AIP History Center Newsletter
Volume XXXIII , No. 1, Spring 2001


Bohr-Heisenberg Drama Continues to Stir Debate
by Finn Aaserud, Director, Niels Bohr Archive, Copenhagen

Michael Frayn's play Copenhagen, drawing on the meeting between Niels Bohr and Werner Heisenberg in the Nazi-occupied Danish capital in September 1941, has experienced public attention and critical acclaim rarely seen for a fictional account drawing on events and issues from the history of science (see article in Spring 2000 newsletter). Although it recently ended its run on Broadway—as well as in London, where it premiered back in May 1998—the play continues to be staged and to draw interest internationally. The play was presented in Berlin in February this year, and in the fall of 2001 it will begin a U.S. tour, starting in San Francisco.

Whereas theater critics and physicists have reacted to the play with virtually unanimous acclaim, the response of historians of science who have worked with Frayn's historical issues has been mixed. The ongoing dispute is mainly rekindled when one historian or another takes issue with the historical veracity of Frayn's account of why Heisenberg traveled to Copenhagen in 1941, and more generally the question of why Nazi Germany did not get far towards building an atomic bomb. Debate continues especially in the U.S. news media. Frayn, who presented his historical sources in a "Postscript" to the published version of his play, has been quite willing to engage in this debate on the historians' premises (e.g., Los Angeles Times December 31, 2000 and January 21, 2001, and New York Review of Books, February 8, 2001).

This has created opportunities for a constructive dialogue between dramatists, physicists and historians about what sort of communication and collaboration is possible among the three disciplines of drama, physics and history. This issue has been addressed, for example, in the New York symposium organized in connection with the opening of the play on Broadway (see, in a German-language book being published by the Max Planck Institute for the History of Science in Berlin, and in a seminar organized in November 1999 by the Niels Bohr Archive (for a complete transcript, including the animated and extensive discussion with the audience, see ).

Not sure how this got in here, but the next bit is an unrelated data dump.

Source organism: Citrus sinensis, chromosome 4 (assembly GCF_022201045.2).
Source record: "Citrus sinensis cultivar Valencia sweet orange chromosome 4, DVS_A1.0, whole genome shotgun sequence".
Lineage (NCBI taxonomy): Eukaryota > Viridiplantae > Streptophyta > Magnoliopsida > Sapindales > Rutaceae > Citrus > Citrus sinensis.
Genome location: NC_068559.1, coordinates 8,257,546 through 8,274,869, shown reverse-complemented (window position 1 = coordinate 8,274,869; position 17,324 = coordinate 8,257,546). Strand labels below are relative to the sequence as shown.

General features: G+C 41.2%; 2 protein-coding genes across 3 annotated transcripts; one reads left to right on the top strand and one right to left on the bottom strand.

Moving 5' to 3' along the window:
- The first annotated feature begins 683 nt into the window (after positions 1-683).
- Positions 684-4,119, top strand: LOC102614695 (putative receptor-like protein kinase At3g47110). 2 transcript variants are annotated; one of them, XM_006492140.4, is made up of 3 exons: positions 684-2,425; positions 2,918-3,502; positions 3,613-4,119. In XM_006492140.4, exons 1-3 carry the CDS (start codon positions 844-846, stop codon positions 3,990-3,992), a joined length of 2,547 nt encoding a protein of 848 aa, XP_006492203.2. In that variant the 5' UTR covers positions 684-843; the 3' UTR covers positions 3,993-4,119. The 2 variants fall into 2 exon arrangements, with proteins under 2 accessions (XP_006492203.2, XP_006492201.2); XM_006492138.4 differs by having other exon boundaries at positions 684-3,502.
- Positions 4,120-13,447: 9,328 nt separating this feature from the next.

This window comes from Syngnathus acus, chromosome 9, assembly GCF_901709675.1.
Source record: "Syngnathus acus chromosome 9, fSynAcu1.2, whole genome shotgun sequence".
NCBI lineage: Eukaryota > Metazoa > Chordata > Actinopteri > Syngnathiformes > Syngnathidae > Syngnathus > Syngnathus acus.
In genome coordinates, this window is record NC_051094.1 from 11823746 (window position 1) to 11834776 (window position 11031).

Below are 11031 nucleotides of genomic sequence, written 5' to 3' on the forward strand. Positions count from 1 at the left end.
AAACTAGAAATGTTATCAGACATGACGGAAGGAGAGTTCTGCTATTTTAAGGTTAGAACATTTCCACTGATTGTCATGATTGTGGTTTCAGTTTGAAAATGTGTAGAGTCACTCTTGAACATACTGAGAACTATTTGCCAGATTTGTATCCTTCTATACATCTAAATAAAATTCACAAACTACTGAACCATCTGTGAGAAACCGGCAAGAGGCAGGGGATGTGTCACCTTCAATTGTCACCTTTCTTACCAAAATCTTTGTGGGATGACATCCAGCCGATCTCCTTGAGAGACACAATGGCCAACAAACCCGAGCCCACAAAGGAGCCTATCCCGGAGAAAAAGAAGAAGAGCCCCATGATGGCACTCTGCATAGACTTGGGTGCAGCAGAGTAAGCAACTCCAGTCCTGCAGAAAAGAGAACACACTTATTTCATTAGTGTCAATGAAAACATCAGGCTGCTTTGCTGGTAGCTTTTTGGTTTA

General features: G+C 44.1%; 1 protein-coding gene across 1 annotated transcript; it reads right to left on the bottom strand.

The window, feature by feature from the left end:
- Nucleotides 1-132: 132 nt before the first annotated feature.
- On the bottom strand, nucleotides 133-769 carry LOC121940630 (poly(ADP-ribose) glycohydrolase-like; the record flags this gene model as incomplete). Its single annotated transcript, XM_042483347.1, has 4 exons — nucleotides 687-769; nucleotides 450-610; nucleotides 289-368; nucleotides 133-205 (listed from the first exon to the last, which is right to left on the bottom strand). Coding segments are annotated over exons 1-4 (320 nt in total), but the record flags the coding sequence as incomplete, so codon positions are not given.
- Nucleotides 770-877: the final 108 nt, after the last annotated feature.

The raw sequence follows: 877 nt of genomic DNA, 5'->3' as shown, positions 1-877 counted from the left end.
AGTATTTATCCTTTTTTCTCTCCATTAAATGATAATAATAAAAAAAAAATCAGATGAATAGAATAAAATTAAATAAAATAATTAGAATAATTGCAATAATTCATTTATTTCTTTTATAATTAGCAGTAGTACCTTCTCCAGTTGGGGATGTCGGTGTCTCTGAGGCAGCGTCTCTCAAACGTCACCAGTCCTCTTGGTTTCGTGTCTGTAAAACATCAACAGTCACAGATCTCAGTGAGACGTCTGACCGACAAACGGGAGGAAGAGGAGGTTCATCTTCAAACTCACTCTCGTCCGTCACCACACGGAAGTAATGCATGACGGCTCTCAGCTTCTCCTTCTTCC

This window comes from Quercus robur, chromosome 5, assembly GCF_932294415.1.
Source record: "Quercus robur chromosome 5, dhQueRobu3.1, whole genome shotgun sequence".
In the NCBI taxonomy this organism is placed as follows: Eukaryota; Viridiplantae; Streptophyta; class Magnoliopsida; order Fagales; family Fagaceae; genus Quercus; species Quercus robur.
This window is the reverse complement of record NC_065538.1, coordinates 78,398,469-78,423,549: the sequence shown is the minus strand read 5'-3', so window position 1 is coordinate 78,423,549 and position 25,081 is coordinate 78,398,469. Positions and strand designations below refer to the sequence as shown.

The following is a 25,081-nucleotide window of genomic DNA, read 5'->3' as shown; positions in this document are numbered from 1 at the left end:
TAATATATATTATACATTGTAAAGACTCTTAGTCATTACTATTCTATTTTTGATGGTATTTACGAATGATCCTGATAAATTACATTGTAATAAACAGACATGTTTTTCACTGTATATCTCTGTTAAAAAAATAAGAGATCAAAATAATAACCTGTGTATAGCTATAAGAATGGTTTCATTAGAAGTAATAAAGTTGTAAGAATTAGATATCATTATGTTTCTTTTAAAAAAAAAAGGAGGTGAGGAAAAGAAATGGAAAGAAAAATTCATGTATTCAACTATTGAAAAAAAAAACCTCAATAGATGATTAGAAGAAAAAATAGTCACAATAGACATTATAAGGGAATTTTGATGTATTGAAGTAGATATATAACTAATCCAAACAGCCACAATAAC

The Niels Bohr Archive (NBA) is now planning a second, more ambitious symposium, sponsored by the Danish Ministry of Research and the Faculty of Science at the University of Copenhagen. At this event, Frayn will meet some of the foremost historians of science with special knowledge of the issues and events taken up in the play. Nevertheless, the objective is less to continue the dispute about the 1941 Copenhagen meeting than to explore further the possibilities for communication and collaboration between dramatists and historians of science. In addition, the symposium will address questions such as perspectives for transforming historical events into contemporary issues, why the play has been so extraordinarily successful, and how it is understood by the wider public. Sessions are expected to take place at Niels Bohr's residence at the Carlsberg Mansion, where the action of Frayn's play occurs, and at the Niels Bohr Institute, where Heisenberg lived and worked with Bohr in the 1920s. More detailed information about the symposium, which is tentatively scheduled for September 22-23, 2001, will be posted on the NBA's Web site, Questions may be addressed to the Niels Bohr Archive, Blegdamsvej 17, DK-2100 Copenhagen, Denmark; e-mail, phone +45 353 25219, fax +45 353 25428.

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